Teaching English offers perks even for job-seekers who can’t picture themselves as teachers for the long term. You’ll get off the plane with a built-in community through your school, ready to help you adjust to living in Japan, and you’ll get to boost your language skills while immersing yourself in day-to-day life in the country.

Once you’re more comfortable speaking Japanese, networking and finding a job in Japan becomes that much easier.

Full-Time Jobs in Japan

Already proficient in Japanese? Getting a job in Japan as a foreigner almost always requires business-level or fluent Japanese skills, so you’ll have more choices if you go into your job search with the ability to understand and communicate clearly with your colleagues.

From international organizations to fashion brands to technology companies and beyond, workplaces in Japan are looking for employees who can engage with other English-speakers. You’ll likely still need to pass the JLPT N2 exam before you apply.

If you’re hoping to land certain software development or IT jobs, you may have success finding a job in Japan with a lower level of Japanese overall, as long as you have a strong knowledge of the terminology related to your field.

You might also consider starting out with an internship in Japan. Getting your foot in the door as an intern can boost your chances of getting a job in Japan later on, all while giving you a hands-on introduction to the lifestyle and culture you can expect when working in Japan as a foreigner.

2. Understand the work culture

Work culture is immensely important to understand prior to arriving in Japan for your new job.

Whether you’re eager to extend your time in the country after studying abroad in Japan or your job search serves as your first Japanese experience, the work culture can deliver a bit of a culture shock.

The workplace in Japan comes with rigid expectations. Learning how to work in Japan as an American includes navigating cultural differences.

Foreigners are a clear minority in the workforce. At the same time, teamwork and the business as a whole are typically considered more important than one individual’s job.

You’ll need to get comfortable with the way your coworkers get things done instead of trying to impose your own style, and prepare for politeness, courtesy, and likely long hours at work. Setting your expectations accordingly can ensure continued success after you get your job offer.

3. Get your resume ready

Successfully getting a job in Japan as a foreigner means understanding nuances of the culture, long before your first day on the job. Think of your resume as your first impression. This little document introduces you to a potential future employer, so use it to highlight how you’ll contribute.

Instead of bombarding tons of companies with a generic application, take some time to create a resume that shows how your specific skills will benefit their specific business.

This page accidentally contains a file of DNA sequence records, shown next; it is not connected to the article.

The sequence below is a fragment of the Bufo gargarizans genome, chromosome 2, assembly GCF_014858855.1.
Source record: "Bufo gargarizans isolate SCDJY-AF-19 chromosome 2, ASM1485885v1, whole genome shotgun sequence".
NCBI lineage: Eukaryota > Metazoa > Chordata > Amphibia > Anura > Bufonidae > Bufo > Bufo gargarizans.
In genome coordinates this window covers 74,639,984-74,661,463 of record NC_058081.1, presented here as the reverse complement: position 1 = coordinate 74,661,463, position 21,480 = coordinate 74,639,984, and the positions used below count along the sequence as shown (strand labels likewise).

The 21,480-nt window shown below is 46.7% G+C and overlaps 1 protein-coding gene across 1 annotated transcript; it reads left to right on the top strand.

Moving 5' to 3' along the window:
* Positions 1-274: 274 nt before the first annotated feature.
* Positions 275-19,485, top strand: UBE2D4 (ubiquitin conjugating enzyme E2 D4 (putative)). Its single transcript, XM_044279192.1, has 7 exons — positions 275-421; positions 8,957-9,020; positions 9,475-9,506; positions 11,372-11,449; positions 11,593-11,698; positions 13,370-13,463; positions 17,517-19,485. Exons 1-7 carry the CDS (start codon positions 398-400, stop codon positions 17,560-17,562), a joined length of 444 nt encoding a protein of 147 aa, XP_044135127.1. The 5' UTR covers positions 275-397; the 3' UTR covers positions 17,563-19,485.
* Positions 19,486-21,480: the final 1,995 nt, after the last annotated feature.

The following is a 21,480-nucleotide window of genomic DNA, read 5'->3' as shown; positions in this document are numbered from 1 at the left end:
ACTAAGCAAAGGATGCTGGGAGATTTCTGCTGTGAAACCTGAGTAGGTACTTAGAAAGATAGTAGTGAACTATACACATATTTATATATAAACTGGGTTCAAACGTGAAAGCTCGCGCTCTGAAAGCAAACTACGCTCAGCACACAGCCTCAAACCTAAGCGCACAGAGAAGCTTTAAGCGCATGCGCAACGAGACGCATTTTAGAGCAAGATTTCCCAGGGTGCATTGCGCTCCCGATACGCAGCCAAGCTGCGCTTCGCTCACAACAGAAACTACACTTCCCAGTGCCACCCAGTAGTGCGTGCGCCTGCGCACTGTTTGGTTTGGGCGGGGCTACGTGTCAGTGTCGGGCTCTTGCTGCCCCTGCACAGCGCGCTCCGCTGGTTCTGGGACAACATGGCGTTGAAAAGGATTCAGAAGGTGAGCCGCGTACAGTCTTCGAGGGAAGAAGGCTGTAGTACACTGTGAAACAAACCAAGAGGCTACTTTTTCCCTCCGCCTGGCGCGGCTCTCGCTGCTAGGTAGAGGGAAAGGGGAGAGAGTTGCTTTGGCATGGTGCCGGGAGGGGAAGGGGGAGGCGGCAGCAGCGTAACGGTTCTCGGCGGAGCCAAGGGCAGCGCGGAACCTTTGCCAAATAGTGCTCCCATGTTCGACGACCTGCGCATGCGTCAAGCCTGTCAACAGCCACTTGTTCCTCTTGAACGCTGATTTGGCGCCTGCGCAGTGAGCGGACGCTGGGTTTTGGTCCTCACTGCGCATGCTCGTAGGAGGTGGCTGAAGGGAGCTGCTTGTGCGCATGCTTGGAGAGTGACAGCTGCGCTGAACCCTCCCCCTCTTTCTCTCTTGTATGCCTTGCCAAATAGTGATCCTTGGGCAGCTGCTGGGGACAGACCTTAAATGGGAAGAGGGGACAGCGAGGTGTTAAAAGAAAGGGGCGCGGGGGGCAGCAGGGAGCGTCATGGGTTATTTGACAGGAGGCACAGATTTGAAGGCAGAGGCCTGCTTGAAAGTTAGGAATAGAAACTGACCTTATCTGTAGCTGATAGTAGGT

You can also make your resume stand out with an eye-catching file name (think: “experienced-bilingual-teacher-resume”) to set it apart from the inevitable sea of resume.pdf files flooding job boards.

And though it may seem strange if you’re used to applying to jobs in the U.S., it’s common in Japan to submit a photograph of yourself along with your resume. Just use a passport photo (or something else that looks official—no selfies!) and you’re good to go.

4. Ace the interview

We get it—interviews can feel as intimidating as climbing Mount Fuji.

Your interview will likely take place online, but that doesn’t mean you can treat it like a casual call with friends. Some dos and don’ts when interviewing for jobs in Japan include:

Do:

  • Act professional
  • Dress up in business attire
  • Make eye contact (but not too much eye contact!)

Don’t:

  • Slouch
  • Show up late…or too early
  • Ask personal questions
  • Eat or drink during the call

All in all, strive to demonstrate the value you’ll contribute to the business. Don’t focus on what you want to gain, but instead show your interviewer that they’ll like you—and that you can do the job.

5. Secure your visa

You’ll need an appropriate visa if you’re working in Japan as a foreigner. Teaching programs, schools, and other companies often provide support, but make sure you and your employer have taken all necessary steps before you arrive. It’s very difficult to get a visa once you’re in the country.

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Ready to start your life in Japan?

Figuring out how to get a job in Japan can feel like a real challenge, but taking the time to do your research and prepare will pay off once you find your dream job. No matter the type of job you decide to pursue, an amazing cultural experience awaits when you decide to work in Japan!